There were worrying scenes when Switzerland took on Georgia in their UEFA Euro 2020 qualifier when Swiss defender Fabian Schar played on despite suffering what appeared to be a concussion after a sickening clash of heads.
Newcastle defender Schar slammed heads with Georgia’s Jemal Tabidze early on in the game as they challenged inside the box, leaving the Swiss player prone on his back and seemingly out cold.
Concerned players from both teams rushed over and placed Schar in the recovery position, as medics ran over to treat him.
Incredibly, after returning to his senses and receiving around four minutes of medical care, the 27-year-old was deemed fit enough to continue.
Tabidze was left needing bandages to his head after receiving a cut in the collision, but also played on in a match refereed by England’s Craig Pawson.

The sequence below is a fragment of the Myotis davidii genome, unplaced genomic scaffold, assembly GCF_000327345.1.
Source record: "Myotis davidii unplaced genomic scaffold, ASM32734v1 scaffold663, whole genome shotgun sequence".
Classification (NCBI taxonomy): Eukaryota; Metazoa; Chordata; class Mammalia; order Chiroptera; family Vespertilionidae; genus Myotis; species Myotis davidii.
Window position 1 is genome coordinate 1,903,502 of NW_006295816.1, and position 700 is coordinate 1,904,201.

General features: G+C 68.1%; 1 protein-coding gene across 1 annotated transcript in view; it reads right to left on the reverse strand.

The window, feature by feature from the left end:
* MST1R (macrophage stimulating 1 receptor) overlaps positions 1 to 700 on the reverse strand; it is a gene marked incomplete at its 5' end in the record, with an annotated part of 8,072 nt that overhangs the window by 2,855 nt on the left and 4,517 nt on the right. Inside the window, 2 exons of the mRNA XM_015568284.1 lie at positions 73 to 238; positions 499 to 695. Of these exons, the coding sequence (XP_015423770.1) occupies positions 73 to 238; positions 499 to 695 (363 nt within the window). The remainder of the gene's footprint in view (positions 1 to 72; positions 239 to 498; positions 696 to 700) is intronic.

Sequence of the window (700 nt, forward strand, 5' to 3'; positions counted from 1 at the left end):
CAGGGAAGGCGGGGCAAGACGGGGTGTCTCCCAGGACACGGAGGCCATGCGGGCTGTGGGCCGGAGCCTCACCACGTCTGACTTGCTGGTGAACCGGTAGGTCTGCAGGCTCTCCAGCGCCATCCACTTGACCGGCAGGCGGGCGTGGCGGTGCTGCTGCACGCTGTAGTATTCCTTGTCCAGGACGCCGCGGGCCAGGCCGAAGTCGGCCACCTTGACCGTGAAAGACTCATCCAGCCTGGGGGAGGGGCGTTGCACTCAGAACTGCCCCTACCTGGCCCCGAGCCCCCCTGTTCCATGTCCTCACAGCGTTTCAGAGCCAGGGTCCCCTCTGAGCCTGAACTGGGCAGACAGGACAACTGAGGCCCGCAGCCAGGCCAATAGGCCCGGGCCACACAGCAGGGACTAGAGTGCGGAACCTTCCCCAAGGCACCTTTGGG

The Swiss won the Group D qualifier 2-0 at the Boris Paichadze Dinamo Arena in Tbilisi, thanks to second-half goals from Steven Zuber and Denis Zakaria.
But much of the attention will be on Schar amid football’s much-scrutinized concussion procedures.
Last weekend, Napoli goalkeeper David Ospina collapsed on the pitch, having earlier hit his head in a collision with an opposition player.
He was substituted and taken to hospital, where he has since been given the all-clear.
Brain charity Headway, which helps sufferers of serious head injuries, slammed the decision for the ‘keeper to play on after the initial collision.
“We are deeply shocked and appalled at these latest examples of concussion protocols not being followed in football,” said executive Peter McCabe.
“David Ospina’s treatment is particularly concerning and highlights exactly why we’ve always called for an ‘if in doubt, sit it out’ approach to concussion.”
There will likely be further anger over Schar’s continued game time after the collision on Saturday.